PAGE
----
Ben Stiller, one of the few comedians on this side of the pond who can make me laugh, said that PSA testing saved his life. I suspect he wasn’t being funny. Mr Stiller had Gleason Grade 7 localized prostate cancer.
Is he right?
The honest answer is that we don’t know for certain. Before I get granular, we must visit proof, level of proof, and burden of proof. The statement “there’s no proof that Stiller’s life was saved by testing for PSA” is correct. But the statement can’t be made without determining on whom the burden of proof lies. Is it on those who say that PSA saved Stiller’s life, or on those who say that PSA did not save Stiller’s life?
We can’t ask for proof without stating what level of proof we’ll accept. Many won’t believe immaculate conception unless they witness it. You can disprove that Julius Caesar existed if the only proof you’ll accept is photographic evidence of his existence. In medicine, level of proof is a sliding scale which you can arbitrarily choose depending on what you wish disproven. Observational studies are no proof unless they prove what you want proven. RCTs are proof unless they disprove what you don’t want disproven.
It’s easy to confuse evidence for proof. To say there’s no proof that screening saved Stiller’s life is really saying there’s no evidence that screening has a net survival benefit. The key word is “net,” which, as you may recall from your tax returns, involves subtraction. If the “net” is zero, it doesn’t mean it was zero before the subtraction. Net benefit from screening can be zero if treating prostate cancer found by screening causes the same number of deaths as lives saved by screening.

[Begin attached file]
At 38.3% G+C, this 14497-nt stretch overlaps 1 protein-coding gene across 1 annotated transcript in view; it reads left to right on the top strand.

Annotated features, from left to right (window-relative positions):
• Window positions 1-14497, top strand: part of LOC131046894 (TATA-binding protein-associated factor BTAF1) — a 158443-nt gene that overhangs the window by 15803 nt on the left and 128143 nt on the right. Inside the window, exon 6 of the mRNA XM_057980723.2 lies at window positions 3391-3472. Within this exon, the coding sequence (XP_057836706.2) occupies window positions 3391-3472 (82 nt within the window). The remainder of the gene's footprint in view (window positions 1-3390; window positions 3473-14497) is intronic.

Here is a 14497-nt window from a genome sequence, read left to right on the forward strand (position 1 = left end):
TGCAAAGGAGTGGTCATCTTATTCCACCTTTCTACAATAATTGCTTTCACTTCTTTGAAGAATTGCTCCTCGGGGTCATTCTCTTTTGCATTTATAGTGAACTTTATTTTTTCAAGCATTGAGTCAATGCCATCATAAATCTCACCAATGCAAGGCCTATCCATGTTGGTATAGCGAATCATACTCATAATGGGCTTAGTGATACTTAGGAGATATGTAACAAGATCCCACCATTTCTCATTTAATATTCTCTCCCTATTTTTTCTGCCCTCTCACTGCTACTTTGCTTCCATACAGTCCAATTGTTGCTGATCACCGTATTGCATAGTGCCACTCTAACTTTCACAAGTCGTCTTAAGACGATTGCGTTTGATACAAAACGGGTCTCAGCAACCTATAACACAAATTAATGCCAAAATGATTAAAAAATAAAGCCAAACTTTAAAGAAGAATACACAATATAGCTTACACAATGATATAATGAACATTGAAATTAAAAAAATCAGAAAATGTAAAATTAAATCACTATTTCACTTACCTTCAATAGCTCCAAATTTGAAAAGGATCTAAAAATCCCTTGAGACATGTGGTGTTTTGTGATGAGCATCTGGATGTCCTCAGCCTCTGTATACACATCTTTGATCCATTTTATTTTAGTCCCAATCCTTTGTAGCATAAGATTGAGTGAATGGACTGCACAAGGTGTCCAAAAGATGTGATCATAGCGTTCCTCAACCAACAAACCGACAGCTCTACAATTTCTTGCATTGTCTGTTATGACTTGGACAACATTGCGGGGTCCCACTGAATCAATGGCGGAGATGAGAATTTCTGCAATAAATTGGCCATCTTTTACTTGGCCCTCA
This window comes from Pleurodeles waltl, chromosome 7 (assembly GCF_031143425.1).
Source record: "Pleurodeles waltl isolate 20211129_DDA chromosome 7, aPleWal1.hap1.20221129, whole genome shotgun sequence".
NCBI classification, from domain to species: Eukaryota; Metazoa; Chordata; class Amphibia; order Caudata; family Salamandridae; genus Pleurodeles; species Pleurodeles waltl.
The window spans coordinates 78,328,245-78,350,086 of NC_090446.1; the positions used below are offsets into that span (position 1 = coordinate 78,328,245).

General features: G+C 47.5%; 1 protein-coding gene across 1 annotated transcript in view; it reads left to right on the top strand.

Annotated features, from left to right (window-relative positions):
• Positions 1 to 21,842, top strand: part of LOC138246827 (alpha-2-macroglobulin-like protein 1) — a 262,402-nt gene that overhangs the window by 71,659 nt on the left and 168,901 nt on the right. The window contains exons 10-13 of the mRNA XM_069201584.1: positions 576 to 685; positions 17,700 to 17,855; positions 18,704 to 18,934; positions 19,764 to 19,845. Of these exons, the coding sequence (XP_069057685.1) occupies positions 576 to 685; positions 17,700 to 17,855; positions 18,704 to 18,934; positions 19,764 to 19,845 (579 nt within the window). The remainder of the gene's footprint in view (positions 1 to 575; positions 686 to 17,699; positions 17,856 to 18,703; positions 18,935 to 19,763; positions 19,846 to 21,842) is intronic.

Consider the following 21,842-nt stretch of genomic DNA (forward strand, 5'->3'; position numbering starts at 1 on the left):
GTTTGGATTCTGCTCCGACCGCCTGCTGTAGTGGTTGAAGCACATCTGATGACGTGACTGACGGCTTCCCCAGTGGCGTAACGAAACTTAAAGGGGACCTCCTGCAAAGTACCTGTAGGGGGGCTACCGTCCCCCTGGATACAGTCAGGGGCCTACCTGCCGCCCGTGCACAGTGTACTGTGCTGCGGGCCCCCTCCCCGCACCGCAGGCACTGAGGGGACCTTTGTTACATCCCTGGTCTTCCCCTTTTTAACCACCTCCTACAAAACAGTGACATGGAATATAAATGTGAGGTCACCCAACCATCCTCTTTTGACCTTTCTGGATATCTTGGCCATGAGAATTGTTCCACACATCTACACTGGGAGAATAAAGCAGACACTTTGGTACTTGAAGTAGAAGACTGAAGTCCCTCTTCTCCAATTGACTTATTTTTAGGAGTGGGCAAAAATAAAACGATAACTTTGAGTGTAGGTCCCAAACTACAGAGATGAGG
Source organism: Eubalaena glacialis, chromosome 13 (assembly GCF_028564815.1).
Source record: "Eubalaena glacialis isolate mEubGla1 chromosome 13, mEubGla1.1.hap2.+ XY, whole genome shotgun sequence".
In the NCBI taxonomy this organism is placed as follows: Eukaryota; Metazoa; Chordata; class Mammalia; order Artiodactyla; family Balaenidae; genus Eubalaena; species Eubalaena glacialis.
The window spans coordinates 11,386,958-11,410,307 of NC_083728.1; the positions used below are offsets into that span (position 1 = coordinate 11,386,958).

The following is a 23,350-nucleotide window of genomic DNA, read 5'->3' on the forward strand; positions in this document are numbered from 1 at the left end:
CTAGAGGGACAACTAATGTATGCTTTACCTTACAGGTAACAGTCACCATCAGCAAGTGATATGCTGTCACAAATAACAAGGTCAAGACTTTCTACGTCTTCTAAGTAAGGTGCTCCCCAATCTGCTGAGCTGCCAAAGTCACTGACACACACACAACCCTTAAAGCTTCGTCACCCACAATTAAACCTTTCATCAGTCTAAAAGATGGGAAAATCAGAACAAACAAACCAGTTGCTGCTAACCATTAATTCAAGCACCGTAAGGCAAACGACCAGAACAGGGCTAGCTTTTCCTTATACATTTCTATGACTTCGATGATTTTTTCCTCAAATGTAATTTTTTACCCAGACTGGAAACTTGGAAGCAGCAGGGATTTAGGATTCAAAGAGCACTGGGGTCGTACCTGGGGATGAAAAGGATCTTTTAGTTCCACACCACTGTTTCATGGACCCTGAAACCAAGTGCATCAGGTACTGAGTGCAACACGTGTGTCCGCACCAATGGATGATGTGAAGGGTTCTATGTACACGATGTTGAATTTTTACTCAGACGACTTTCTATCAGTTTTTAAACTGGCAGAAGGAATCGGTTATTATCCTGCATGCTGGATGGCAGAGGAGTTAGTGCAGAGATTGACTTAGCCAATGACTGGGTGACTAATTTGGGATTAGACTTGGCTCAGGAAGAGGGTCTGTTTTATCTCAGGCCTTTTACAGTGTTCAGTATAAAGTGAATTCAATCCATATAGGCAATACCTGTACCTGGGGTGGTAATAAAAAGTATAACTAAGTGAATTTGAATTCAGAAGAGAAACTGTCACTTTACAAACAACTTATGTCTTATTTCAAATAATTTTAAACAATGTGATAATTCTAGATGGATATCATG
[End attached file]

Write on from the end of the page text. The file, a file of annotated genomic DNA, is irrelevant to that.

What does “saving a life” in screening even mean? It should mean making a person live longer than they would have lived if they weren’t screened. This is difficult to capture. Statistically, “screening saves lives” means fewer deaths from the cancer that is being screened—in the case of PSA screening, fewer deaths from prostate cancer.
If PSA screening, hypothetically, saves Peter, Tom, and Rajeev but kills—because of complications of surgery—Dick and Anil, the net benefit is one. If it also kills Donald, the net benefit is zero. But here is the important point: Even if the net benefit of screening is zero, it still means that Peter, Tom, and Rajeev were saved by screening. I’m amazed that this elementary logic, which can be understood by most middle schoolers, eludes many doctors.
The statement “there’s no proof that Stiller’s life was not saved by PSA” is also correct. Some get nonjudgmental and say, “There’s no more proof that PSA saved Stiller’s life than a magical sky pixie saved Stiller’s life.” This cute, yet sophomoric, reasoning misses a point, which is that a PSA test leading to the discovery of a localized prostate cancer of intermediate grade could plausibly have saved Stiller’s life. What’s plausible is down to expertise and judgment, and such nonjudgmentalism that holds PSA testing in the same evidentiary bracket as a magical sky pixie, that is egalitarian with expertise, is not objective but idiotic.